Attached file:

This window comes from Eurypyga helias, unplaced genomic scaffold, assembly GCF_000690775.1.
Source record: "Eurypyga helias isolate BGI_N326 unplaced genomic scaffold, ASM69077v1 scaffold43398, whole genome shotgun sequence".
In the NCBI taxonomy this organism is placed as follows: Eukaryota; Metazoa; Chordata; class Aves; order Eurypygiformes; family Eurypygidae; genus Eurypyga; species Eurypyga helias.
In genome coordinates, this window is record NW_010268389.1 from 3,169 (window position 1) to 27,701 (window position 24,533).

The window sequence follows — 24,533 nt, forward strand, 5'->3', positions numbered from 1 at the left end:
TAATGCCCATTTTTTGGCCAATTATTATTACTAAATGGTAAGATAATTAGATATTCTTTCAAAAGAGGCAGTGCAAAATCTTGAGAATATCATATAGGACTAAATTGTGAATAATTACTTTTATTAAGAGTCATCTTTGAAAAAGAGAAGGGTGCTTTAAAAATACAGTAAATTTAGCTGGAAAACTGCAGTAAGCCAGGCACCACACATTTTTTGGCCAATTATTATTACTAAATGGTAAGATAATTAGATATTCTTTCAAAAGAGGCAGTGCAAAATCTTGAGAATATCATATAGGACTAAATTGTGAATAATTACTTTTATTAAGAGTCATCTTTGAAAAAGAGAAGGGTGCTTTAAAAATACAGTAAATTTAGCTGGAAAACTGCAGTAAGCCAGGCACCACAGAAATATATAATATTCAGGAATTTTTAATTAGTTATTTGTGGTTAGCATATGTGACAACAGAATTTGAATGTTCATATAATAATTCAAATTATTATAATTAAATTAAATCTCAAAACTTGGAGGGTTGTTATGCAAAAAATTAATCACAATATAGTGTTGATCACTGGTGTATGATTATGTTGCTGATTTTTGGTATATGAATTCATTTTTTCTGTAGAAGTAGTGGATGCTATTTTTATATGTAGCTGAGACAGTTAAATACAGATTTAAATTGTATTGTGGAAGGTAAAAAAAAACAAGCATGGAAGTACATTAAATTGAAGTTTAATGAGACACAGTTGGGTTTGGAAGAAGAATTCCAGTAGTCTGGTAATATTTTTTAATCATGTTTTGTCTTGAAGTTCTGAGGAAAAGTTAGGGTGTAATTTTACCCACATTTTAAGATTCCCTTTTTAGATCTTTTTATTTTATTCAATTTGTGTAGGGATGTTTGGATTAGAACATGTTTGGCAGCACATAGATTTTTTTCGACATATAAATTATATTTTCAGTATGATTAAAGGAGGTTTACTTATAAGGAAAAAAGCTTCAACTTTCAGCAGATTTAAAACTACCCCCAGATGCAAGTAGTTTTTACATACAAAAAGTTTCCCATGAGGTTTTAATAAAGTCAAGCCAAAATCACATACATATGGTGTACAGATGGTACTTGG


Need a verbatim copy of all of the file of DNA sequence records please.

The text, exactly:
This window comes from Eurypyga helias, unplaced genomic scaffold, assembly GCF_000690775.1.
Source record: "Eurypyga helias isolate BGI_N326 unplaced genomic scaffold, ASM69077v1 scaffold43398, whole genome shotgun sequence".
In the NCBI taxonomy this organism is placed as follows: Eukaryota; Metazoa; Chordata; class Aves; order Eurypygiformes; family Eurypygidae; genus Eurypyga; species Eurypyga helias.
In genome coordinates, this window is record NW_010268389.1 from 3,169 (window position 1) to 27,701 (window position 24,533).

The window sequence follows — 24,533 nt, forward strand, 5'->3', positions numbered from 1 at the left end:
TAATGCCCATTTTTTGGCCAATTATTATTACTAAATGGTAAGATAATTAGATATTCTTTCAAAAGAGGCAGTGCAAAATCTTGAGAATATCATATAGGACTAAATTGTGAATAATTACTTTTATTAAGAGTCATCTTTGAAAAAGAGAAGGGTGCTTTAAAAATACAGTAAATTTAGCTGGAAAACTGCAGTAAGCCAGGCACCACACATTTTTTGGCCAATTATTATTACTAAATGGTAAGATAATTAGATATTCTTTCAAAAGAGGCAGTGCAAAATCTTGAGAATATCATATAGGACTAAATTGTGAATAATTACTTTTATTAAGAGTCATCTTTGAAAAAGAGAAGGGTGCTTTAAAAATACAGTAAATTTAGCTGGAAAACTGCAGTAAGCCAGGCACCACAGAAATATATAATATTCAGGAATTTTTAATTAGTTATTTGTGGTTAGCATATGTGACAACAGAATTTGAATGTTCATATAATAATTCAAATTATTATAATTAAATTAAATCTCAAAACTTGGAGGGTTGTTATGCAAAAAATTAATCACAATATAGTGTTGATCACTGGTGTATGATTATGTTGCTGATTTTTGGTATATGAATTCATTTTTTCTGTAGAAGTAGTGGATGCTATTTTTATATGTAGCTGAGACAGTTAAATACAGATTTAAATTGTATTGTGGAAGGTAAAAAAAAACAAGCATGGAAGTACATTAAATTGAAGTTTAATGAGACACAGTTGGGTTTGGAAGAAGAATTCCAGTAGTCTGGTAATATTTTTTAATCATGTTTTGTCTTGAAGTTCTGAGGAAAAGTTAGGGTGTAATTTTACCCACATTTTAAGATTCCCTTTTTAGATCTTTTTATTTTATTCAATTTGTGTAGGGATGTTTGGATTAGAACATGTTTGGCAGCACATAGATTTTTTTCGACATATAAATTATATTTTCAGTATGATTAAAGGAGGTTTACTTATAAGGAAAAAAGCTTCAACTTTCAGCAGATTTAAAACTACCCCCAGATGCAAGTAGTTTTTACATACAAAAAGTTTCCCATGAGGTTTTAATAAAGTCAAGCCAAAATCACATACATATGGTGTACAGATGGTACTTGG